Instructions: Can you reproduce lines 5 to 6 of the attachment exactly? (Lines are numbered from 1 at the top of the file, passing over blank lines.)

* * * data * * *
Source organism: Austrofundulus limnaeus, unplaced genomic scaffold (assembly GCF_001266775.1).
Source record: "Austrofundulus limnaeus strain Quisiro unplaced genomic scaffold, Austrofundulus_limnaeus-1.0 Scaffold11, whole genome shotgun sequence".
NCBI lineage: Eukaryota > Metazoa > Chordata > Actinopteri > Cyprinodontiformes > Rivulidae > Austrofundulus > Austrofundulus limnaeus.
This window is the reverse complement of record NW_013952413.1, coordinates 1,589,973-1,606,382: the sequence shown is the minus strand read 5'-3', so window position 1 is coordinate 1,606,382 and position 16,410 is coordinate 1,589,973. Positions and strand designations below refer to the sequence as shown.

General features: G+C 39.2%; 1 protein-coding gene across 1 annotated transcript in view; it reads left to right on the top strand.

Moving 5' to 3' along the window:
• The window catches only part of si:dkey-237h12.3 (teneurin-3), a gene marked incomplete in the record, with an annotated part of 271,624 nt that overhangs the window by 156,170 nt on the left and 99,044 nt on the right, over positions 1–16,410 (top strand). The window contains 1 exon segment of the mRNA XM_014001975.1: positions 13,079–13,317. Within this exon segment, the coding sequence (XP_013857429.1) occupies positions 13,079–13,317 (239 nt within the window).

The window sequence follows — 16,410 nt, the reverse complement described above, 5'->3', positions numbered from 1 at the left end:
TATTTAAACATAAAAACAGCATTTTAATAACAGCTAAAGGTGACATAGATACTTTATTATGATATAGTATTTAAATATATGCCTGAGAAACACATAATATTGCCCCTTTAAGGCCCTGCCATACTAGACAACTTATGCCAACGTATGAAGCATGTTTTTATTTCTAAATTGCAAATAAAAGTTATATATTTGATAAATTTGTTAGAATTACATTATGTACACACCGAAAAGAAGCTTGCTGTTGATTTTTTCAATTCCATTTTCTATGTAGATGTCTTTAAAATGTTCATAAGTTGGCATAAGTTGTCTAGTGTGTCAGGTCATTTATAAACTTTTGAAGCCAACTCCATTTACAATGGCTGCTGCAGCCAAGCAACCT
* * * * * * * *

General features: G+C 39.2%; 1 protein-coding gene across 1 annotated transcript in view; it reads left to right on the top strand.

Moving 5' to 3' along the window: